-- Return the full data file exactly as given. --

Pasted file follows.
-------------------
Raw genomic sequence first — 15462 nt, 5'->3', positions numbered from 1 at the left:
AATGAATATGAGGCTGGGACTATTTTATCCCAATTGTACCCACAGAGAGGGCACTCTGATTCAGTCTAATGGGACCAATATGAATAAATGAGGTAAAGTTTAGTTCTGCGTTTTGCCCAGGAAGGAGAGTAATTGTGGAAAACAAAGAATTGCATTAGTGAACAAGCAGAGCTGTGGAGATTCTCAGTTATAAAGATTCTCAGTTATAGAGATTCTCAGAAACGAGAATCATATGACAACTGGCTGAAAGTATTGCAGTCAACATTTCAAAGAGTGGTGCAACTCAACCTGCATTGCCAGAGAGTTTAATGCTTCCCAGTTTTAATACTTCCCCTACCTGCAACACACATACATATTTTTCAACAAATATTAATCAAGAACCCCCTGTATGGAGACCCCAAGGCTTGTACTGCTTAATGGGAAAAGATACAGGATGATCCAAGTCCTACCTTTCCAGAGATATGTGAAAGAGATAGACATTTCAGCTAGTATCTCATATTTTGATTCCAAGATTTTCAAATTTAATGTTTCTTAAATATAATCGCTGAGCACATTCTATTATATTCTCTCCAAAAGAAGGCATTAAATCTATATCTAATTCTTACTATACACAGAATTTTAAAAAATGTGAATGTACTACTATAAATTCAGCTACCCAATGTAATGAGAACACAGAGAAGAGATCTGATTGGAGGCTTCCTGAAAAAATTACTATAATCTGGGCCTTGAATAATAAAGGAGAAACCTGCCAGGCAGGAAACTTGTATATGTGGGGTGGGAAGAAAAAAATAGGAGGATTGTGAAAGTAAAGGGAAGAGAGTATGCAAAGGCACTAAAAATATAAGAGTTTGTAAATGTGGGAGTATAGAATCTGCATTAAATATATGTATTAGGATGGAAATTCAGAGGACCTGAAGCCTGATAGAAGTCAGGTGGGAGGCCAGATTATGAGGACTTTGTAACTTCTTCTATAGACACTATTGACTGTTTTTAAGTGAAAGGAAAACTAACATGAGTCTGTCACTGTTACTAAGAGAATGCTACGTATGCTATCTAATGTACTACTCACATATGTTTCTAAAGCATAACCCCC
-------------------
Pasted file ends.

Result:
Raw genomic sequence first — 15462 nt, 5'->3', positions numbered from 1 at the left:
AATGAATATGAGGCTGGGACTATTTTATCCCAATTGTACCCACAGAGAGGGCACTCTGATTCAGTCTAATGGGACCAATATGAATAAATGAGGTAAAGTTTAGTTCTGCGTTTTGCCCAGGAAGGAGAGTAATTGTGGAAAACAAAGAATTGCATTAGTGAACAAGCAGAGCTGTGGAGATTCTCAGTTATAAAGATTCTCAGTTATAGAGATTCTCAGAAACGAGAATCATATGACAACTGGCTGAAAGTATTGCAGTCAACATTTCAAAGAGTGGTGCAACTCAACCTGCATTGCCAGAGAGTTTAATGCTTCCCAGTTTTAATACTTCCCCTACCTGCAACACACATACATATTTTTCAACAAATATTAATCAAGAACCCCCTGTATGGAGACCCCAAGGCTTGTACTGCTTAATGGGAAAAGATACAGGATGATCCAAGTCCTACCTTTCCAGAGATATGTGAAAGAGATAGACATTTCAGCTAGTATCTCATATTTTGATTCCAAGATTTTCAAATTTAATGTTTCTTAAATATAATCGCTGAGCACATTCTATTATATTCTCTCCAAAAGAAGGCATTAAATCTATATCTAATTCTTACTATACACAGAATTTTAAAAAATGTGAATGTACTACTATAAATTCAGCTACCCAATGTAATGAGAACACAGAGAAGAGATCTGATTGGAGGCTTCCTGAAAAAATTACTATAATCTGGGCCTTGAATAATAAAGGAGAAACCTGCCAGGCAGGAAACTTGTATATGTGGGGTGGGAAGAAAAAAATAGGAGGATTGTGAAAGTAAAGGGAAGAGAGTATGCAAAGGCACTAAAAATATAAGAGTTTGTAAATGTGGGAGTATAGAATCTGCATTAAATATATGTATTAGGATGGAAATTCAGAGGACCTGAAGCCTGATAGAAGTCAGGTGGGAGGCCAGATTATGAGGACTTTGTAACTTCTTCTATAGACACTATTGACTGTTTTTAAGTGAAAGGAAAACTAACATGAGTCTGTCACTGTTACTAAGAGAATGCTACGTATGCTATCTAATGTACTACTCACATATGTTTCTAAAGCATAACCCCC